The recession is putting the squeeze on most job seekers, both those with years of experience as well as young graduates just starting out. For every advertised job opening, there are dozens of applicants.
In such a tight job market, both seasoned employees as well as new graduates must have the skills employers need. And increasingly in business, that means good business-writing capabilities.
But finding recruits who can write well for businesses can be difficult, according to surveys of U.S. employers. So when a job applicant can demonstrate a facility for business writing, it just might mean the important edge that other candidates lack.
Just ask Jessica La Plante-Wikgren of Green Bay, who is completing course work in the Master of Arts in English-Writing Concentration program at Mount Mary College. She credits the program with helping her land a job at The Greater Green Bay Community Foundation, where she assists with grant administration and donor recruitment, using the skills she learned in the graduate-level grant-writing course.
Or Tom Matthews of Wauwatosa. He had years of experience writing for publications and had also done script and fiction writing. He wanted to beef up his background with business writing, so he, too, enrolled in the Mount Mary program because he liked its mix of creative and professional writing. Like Jessica, he also took the grant-writing class, which ultimately led to a part-time job writing grants for the Sunset Playhouse in Elm Grove.
The Master of Arts in English-Writing Concentration program provides students with a breadth of both graduate level professional and creative writing instruction. It offers advanced, specialized writing courses that give students the opportunity to develop areas of interest in depth – including the skills needed to succeed in business, such as grant writing, promotional writing, writing for publication, script writing, desktop publishing, advertising copywriting or writing for health professions, among others.
The program is thought to be the only one of its kind in the state. We decided to establish the program after conducting a number of exit interviews with our undergrad students, and they continually asked for a master’s in English.
Before launching the program in 2006, we queried local companies – employers like Rockwell Automation Inc., Johnson Controls Inc. and CompuWare – and asked them what types of writing they expected their professional employees to do. The employers cited such communication vehicles as annual reports, customer letters, PR materials, business proposals, grant writing – and emphasized the importance of having them written clearly and concisely.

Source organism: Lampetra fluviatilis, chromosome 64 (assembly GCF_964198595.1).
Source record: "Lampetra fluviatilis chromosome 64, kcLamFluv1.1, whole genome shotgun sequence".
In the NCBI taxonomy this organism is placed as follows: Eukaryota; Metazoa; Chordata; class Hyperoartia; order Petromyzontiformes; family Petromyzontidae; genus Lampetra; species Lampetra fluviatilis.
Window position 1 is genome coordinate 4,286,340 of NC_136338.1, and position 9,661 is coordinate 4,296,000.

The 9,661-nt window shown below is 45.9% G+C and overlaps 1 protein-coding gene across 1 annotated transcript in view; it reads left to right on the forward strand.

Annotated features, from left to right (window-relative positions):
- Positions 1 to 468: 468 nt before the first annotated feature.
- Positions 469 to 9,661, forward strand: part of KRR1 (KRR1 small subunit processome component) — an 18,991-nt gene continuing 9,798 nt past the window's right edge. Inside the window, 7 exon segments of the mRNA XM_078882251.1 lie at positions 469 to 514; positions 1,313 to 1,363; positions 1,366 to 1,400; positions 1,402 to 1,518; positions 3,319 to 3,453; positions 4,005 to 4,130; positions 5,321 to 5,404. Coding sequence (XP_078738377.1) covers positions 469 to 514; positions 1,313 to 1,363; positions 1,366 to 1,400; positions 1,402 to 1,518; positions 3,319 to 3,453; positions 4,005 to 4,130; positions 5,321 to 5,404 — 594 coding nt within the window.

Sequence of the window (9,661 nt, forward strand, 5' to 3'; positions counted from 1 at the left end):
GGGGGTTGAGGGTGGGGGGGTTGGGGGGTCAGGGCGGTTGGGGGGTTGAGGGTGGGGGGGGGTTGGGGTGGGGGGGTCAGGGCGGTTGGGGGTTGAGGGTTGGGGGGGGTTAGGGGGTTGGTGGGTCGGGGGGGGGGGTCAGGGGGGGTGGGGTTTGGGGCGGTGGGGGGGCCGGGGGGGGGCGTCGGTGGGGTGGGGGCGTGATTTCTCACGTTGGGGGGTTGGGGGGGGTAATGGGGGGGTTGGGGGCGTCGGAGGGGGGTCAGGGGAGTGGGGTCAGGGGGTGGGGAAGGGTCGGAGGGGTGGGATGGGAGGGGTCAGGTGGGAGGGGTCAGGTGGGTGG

To help those companies meet that demand, we structured our program to offer courses that relate to real work situations. It also gives our students the tools they’ll need to be competitive for those jobs.
How weak are many college graduates’ writing skills? Four years ago, the College Board, alarmed by the poor writing capabilities it had observed on its nationwide college-entrance exams, formed a national Commission on Writing.
“Writing is a fundamental professional skill,” said College Board president Gaston Caperton in a report to Congress. “Most of the new jobs in the years ahead will emphasize writing. If students want professional work in service firms, they must know how to communicate on paper clearly and concisely.”
The commission surveyed 120 major American corporations employing nearly 8 million people and asked about the writing capabilities they look for in job applicants. Here are some key findings:
- Half the responding companies reported that they take writing into consideration when hiring professional employees. “In most cases, writing ability could be your ticket in … or it could be your ticket out,” said one respondent.
- People who cannot write and communicate clearly will not be hired and are unlikely to last long enough to be considered for promotion. “Poorly written application materials would be extremely prejudicial,” said another respondent.
- Two-thirds of salaried employees in large American companies have some writing responsibility. “All employees must have writing ability, (including) manufacturing documentation, operating procedures, reporting problems, lab safety, waste-disposal operations and documents all have to be crystal clear,” said one human resource director.
Caperton also criticized the way writing is taught – or isn’t taught – in many American schools.
“While trying to improve math, science and technology in our schools, we’ve neglected writing,” he said.